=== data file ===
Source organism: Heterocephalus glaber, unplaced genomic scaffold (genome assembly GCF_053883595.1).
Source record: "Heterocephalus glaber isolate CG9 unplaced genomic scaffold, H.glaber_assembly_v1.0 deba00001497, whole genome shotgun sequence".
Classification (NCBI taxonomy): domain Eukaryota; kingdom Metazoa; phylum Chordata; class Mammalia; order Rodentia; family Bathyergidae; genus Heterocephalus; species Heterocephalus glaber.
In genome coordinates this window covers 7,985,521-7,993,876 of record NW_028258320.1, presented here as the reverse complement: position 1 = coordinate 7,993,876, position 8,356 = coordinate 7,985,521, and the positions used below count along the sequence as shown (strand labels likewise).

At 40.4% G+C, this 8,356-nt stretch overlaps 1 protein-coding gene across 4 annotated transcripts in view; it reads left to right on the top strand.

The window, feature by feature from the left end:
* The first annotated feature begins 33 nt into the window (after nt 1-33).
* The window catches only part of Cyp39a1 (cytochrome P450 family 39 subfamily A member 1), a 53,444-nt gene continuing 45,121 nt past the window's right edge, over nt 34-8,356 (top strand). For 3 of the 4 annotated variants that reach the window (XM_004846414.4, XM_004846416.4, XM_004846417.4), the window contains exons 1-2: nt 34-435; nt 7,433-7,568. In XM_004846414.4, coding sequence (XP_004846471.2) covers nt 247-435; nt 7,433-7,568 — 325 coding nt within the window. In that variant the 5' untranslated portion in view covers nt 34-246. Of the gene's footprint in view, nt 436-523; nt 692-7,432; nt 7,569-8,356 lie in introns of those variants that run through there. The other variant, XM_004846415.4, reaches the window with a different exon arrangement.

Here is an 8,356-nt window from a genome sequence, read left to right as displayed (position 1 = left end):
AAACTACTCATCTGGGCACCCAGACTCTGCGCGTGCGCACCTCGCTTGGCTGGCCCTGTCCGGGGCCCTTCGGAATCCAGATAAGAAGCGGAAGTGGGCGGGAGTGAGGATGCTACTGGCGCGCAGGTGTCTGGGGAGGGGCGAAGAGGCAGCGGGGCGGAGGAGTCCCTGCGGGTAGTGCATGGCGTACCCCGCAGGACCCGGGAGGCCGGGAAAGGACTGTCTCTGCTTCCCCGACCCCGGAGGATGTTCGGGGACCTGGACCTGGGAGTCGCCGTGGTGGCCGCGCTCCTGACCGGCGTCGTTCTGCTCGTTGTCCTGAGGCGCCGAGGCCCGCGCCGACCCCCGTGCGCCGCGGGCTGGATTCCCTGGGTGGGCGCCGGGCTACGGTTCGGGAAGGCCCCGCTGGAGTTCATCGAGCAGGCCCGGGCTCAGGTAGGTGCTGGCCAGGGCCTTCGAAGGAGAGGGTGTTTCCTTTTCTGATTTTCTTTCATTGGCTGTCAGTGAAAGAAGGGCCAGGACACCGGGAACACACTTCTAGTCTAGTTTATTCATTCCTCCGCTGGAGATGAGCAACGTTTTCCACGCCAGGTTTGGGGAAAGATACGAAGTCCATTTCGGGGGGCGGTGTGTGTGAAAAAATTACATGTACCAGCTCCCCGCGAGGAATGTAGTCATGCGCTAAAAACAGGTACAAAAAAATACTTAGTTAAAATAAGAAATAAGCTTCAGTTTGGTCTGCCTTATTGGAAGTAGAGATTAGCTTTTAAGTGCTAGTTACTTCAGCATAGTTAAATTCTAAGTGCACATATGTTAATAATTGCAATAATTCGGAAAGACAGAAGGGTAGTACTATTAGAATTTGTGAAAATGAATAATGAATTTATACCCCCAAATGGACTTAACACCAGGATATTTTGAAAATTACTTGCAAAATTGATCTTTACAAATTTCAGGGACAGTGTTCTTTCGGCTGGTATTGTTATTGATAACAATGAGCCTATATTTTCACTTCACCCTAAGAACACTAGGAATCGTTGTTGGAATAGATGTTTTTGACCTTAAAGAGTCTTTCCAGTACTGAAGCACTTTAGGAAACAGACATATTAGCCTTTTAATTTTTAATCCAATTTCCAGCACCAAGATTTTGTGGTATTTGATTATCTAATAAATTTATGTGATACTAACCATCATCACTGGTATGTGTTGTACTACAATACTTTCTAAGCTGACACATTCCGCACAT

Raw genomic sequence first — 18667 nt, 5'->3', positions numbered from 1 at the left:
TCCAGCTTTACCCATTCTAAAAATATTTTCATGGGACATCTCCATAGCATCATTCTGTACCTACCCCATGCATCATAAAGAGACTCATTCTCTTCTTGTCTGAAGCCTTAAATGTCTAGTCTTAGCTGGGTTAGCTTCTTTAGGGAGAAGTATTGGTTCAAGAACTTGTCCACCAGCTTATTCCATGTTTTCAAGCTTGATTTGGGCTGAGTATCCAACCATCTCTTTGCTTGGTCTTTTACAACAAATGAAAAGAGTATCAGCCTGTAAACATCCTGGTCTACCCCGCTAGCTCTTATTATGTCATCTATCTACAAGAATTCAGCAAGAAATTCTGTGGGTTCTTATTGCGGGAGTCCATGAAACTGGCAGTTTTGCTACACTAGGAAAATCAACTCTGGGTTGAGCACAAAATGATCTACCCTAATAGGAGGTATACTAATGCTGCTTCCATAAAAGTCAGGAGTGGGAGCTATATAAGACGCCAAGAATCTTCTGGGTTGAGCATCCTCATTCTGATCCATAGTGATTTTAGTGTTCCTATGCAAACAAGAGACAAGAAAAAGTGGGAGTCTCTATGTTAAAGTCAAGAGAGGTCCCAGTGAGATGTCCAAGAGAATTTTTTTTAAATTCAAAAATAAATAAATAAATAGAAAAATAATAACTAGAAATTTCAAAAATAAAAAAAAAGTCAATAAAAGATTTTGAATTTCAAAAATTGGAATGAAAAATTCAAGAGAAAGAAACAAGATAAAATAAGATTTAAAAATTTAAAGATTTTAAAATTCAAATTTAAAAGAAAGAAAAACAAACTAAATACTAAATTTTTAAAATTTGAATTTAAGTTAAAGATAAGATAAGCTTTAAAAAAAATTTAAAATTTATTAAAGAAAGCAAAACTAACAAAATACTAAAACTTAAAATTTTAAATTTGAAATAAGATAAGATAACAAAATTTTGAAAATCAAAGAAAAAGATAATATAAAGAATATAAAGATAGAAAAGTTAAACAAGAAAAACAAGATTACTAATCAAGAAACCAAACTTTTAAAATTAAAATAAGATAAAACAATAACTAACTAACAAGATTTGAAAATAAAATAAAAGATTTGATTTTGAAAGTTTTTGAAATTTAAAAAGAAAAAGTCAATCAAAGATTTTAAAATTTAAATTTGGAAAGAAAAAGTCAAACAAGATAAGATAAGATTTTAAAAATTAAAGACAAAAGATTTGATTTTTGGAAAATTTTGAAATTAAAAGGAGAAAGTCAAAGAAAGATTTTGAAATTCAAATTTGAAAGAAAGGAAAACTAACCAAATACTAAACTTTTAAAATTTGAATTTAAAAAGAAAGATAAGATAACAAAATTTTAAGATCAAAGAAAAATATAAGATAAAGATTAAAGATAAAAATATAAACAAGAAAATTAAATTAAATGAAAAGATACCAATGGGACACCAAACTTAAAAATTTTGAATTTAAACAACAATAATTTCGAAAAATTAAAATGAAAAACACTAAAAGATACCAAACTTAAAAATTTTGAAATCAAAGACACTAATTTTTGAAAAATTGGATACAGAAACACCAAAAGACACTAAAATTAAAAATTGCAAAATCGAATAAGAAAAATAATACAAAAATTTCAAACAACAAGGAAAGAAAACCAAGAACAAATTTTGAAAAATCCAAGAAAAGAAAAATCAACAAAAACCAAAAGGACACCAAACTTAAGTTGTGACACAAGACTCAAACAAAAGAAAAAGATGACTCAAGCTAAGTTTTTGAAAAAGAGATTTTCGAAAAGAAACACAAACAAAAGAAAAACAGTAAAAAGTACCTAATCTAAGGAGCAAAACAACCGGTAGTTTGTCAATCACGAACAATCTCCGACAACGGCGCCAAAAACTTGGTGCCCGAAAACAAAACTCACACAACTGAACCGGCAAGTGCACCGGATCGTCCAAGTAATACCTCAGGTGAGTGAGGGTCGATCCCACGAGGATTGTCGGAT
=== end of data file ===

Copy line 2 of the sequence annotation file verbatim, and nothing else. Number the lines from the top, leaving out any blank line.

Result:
Source record: "Heterocephalus glaber isolate CG9 unplaced genomic scaffold, H.glaber_assembly_v1.0 deba00001497, whole genome shotgun sequence".